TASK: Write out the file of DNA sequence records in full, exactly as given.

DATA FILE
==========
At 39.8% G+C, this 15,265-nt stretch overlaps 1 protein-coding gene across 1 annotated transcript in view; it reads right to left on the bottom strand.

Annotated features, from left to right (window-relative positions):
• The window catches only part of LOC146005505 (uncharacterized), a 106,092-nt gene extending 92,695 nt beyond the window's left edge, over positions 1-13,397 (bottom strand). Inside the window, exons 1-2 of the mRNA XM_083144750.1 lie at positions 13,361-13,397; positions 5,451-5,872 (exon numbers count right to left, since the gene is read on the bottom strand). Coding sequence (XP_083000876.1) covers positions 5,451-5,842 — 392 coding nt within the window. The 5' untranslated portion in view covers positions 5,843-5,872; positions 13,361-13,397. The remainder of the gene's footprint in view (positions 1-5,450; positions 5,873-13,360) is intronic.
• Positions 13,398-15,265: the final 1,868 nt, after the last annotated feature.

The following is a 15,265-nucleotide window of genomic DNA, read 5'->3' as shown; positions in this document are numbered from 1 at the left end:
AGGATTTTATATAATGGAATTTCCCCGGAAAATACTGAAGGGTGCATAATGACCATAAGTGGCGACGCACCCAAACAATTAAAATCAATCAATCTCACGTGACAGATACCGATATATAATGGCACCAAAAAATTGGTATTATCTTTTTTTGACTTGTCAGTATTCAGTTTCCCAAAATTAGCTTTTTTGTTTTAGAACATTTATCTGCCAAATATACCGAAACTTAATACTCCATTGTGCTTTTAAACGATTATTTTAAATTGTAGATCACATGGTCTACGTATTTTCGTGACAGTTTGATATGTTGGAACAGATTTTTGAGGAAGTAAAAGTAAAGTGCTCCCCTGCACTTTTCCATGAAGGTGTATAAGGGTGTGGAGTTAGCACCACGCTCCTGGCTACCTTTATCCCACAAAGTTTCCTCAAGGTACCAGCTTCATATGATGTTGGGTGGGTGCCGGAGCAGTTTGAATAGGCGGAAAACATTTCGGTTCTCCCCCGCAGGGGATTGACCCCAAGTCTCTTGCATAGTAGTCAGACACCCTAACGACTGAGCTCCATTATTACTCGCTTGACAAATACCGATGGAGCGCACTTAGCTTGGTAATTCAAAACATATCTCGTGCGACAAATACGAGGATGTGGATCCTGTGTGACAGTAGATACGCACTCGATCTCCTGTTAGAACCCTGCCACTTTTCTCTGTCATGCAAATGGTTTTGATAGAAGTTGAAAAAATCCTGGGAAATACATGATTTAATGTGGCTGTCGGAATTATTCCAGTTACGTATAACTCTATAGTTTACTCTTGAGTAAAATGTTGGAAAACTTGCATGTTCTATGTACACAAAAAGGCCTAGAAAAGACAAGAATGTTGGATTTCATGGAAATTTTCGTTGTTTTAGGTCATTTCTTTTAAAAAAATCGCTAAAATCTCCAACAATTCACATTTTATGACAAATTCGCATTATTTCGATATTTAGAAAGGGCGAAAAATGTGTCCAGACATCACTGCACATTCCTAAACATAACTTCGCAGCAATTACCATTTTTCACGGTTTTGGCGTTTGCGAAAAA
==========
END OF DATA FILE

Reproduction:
At 39.8% G+C, this 15,265-nt stretch overlaps 1 protein-coding gene across 1 annotated transcript in view; it reads right to left on the bottom strand.

Annotated features, from left to right (window-relative positions):
• The window catches only part of LOC146005505 (uncharacterized), a 106,092-nt gene extending 92,695 nt beyond the window's left edge, over positions 1-13,397 (bottom strand). Inside the window, exons 1-2 of the mRNA XM_083144750.1 lie at positions 13,361-13,397; positions 5,451-5,872 (exon numbers count right to left, since the gene is read on the bottom strand). Coding sequence (XP_083000876.1) covers positions 5,451-5,842 — 392 coding nt within the window. The 5' untranslated portion in view covers positions 5,843-5,872; positions 13,361-13,397. The remainder of the gene's footprint in view (positions 1-5,450; positions 5,873-13,360) is intronic.
• Positions 13,398-15,265: the final 1,868 nt, after the last annotated feature.

The following is a 15,265-nucleotide window of genomic DNA, read 5'->3' as shown; positions in this document are numbered from 1 at the left end:
AGGATTTTATATAATGGAATTTCCCCGGAAAATACTGAAGGGTGCATAATGACCATAAGTGGCGACGCACCCAAACAATTAAAATCAATCAATCTCACGTGACAGATACCGATATATAATGGCACCAAAAAATTGGTATTATCTTTTTTTGACTTGTCAGTATTCAGTTTCCCAAAATTAGCTTTTTTGTTTTAGAACATTTATCTGCCAAATATACCGAAACTTAATACTCCATTGTGCTTTTAAACGATTATTTTAAATTGTAGATCACATGGTCTACGTATTTTCGTGACAGTTTGATATGTTGGAACAGATTTTTGAGGAAGTAAAAGTAAAGTGCTCCCCTGCACTTTTCCATGAAGGTGTATAAGGGTGTGGAGTTAGCACCACGCTCCTGGCTACCTTTATCCCACAAAGTTTCCTCAAGGTACCAGCTTCATATGATGTTGGGTGGGTGCCGGAGCAGTTTGAATAGGCGGAAAACATTTCGGTTCTCCCCCGCAGGGGATTGACCCCAAGTCTCTTGCATAGTAGTCAGACACCCTAACGACTGAGCTCCATTATTACTCGCTTGACAAATACCGATGGAGCGCACTTAGCTTGGTAATTCAAAACATATCTCGTGCGACAAATACGAGGATGTGGATCCTGTGTGACAGTAGATACGCACTCGATCTCCTGTTAGAACCCTGCCACTTTTCTCTGTCATGCAAATGGTTTTGATAGAAGTTGAAAAAATCCTGGGAAATACATGATTTAATGTGGCTGTCGGAATTATTCCAGTTACGTATAACTCTATAGTTTACTCTTGAGTAAAATGTTGGAAAACTTGCATGTTCTATGTACACAAAAAGGCCTAGAAAAGACAAGAATGTTGGATTTCATGGAAATTTTCGTTGTTTTAGGTCATTTCTTTTAAAAAAATCGCTAAAATCTCCAACAATTCACATTTTATGACAAATTCGCATTATTTCGATATTTAGAAAGGGCGAAAAATGTGTCCAGACATCACTGCACATTCCTAAACATAACTTCGCAGCAATTACCATTTTTCACGGTTTTGGCGTTTGCGAAAAA